Human rights organizations are concerned by the case of Miriam Flores, who was found murdered a month after her disappearance on 5 May. Flores died of wounds inflicted by a beating, mainly to the head, but in her mouth was found a dollar bill - a clear indication that the crime was the work of a criminal mafia or that Flores was killed to 'settle a debt', according to police sources. Flores was murdered some 15 days before the body was discovered. Investigators are now trying to determine where she was held captive for the period between her disappearance and her murder. Like other women currently working in the country, Miriam emigrated to Argentina from Paraguay and was employed at a nursing home called 'The Wallflowers of Neuquén'. According to journalistic sources, Miriam had left her home because she had 'problems' with her former partner, a 50-year-old man called Salvador Pucci, who is on parole for killing another woman. Other sources suggest that Miriam was a victim of trafficking.
There are no comprehensive official data on the extent and nature of violence against women such as Miriam Flores in Argentina. However, according to partial disclosures made by the 'Casa del Encuentro', an Argentine civil society association, in 2009 there were at least 231 murders of women and girls - an 11 per cent increase over 2008.
'We have a law to protect women from violence and every day of delay in the implementation of its regulations results in thousands of lives being put at risk. It is a matter of urgency that the law is put into operation and that women have their voices heard,' said Gabriela Boada, Executive Director of Amnesty International in Argentina.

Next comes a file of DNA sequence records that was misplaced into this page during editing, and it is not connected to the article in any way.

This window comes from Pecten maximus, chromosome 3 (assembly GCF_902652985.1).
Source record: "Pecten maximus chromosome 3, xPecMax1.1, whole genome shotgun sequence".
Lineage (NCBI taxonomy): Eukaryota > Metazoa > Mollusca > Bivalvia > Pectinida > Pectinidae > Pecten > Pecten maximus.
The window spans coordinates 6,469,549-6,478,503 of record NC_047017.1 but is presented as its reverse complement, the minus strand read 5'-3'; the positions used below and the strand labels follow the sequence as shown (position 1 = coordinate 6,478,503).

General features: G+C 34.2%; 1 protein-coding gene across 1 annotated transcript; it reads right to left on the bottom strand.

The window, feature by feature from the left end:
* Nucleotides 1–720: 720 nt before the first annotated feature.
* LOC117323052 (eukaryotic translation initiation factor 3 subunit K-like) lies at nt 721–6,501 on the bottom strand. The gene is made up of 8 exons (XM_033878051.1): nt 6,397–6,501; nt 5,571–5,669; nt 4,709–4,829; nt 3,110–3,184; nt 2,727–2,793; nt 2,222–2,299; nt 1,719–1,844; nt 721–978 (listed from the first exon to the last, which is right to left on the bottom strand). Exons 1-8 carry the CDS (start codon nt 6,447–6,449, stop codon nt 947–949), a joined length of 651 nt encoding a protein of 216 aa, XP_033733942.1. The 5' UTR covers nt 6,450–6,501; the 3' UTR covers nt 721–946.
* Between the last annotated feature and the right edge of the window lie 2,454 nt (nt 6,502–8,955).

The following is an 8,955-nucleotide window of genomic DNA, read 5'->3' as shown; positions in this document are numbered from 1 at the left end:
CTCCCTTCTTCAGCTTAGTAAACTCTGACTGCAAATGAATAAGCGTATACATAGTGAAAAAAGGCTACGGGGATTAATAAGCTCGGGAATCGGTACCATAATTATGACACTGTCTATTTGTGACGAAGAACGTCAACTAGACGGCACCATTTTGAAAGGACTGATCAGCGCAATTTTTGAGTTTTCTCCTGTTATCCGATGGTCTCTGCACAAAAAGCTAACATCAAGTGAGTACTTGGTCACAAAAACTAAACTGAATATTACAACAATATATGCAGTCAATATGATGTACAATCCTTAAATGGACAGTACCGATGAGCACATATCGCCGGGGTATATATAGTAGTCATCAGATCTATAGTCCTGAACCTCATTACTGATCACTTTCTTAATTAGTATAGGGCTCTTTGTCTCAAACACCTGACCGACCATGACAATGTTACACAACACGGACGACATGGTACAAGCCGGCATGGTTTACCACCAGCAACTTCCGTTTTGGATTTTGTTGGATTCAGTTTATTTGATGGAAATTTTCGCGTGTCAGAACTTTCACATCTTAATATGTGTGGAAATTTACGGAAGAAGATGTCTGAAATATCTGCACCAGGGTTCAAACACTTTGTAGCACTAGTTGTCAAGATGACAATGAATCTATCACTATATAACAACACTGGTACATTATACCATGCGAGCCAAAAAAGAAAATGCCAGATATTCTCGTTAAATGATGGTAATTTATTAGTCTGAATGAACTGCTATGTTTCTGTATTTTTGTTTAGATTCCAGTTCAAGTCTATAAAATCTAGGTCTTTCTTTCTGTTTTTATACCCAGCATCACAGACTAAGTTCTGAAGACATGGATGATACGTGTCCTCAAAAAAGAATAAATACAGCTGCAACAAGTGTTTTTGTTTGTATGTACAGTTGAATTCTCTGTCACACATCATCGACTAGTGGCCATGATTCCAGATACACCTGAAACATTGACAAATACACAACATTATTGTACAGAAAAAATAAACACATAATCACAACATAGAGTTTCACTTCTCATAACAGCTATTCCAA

Amnesty urges the President of Argentina, Cristina Fernandez de Kirchner, to assume as a priority the need to address the situation of violence against women in Argentina and to enforce the law to cope with the massacre of hundreds of women, targeted simply for being female.
Judicial authorities must do everything in their power to investigate and bring to justice those responsible, says Amnesty. In addition, 'state authorities must show public leadership in their commitment to ending violence against women and in fighting for equal rights between men and women - which is a state policy.'
'We expect the authorities to take clear and effective actions to address gender violence. We need a debate and action to achieving gender equality,' concluded Boada.
The Argentine authorities must demonstrate their commitment to women's rights in the country, and must take the necessary steps to end the discrimination and persistent human rights violations that they suffer.
The Argentine government has clear obligations to protect and help women, but progress in the eradication of violence against women has been slow. Women suffer gender violence, and even lose their lives, without the state to protect them, and those that survive do not get the services and support they need to rebuild their lives. The damage caused by such violence is not only experienced by those directly affected by it, but also by the wider society.
The failure to protect women from violence is also to accept inequality within Argentina's society: inequality between men and women, and social inequality between those who receive assistance and protection from the state and those who receive nothing.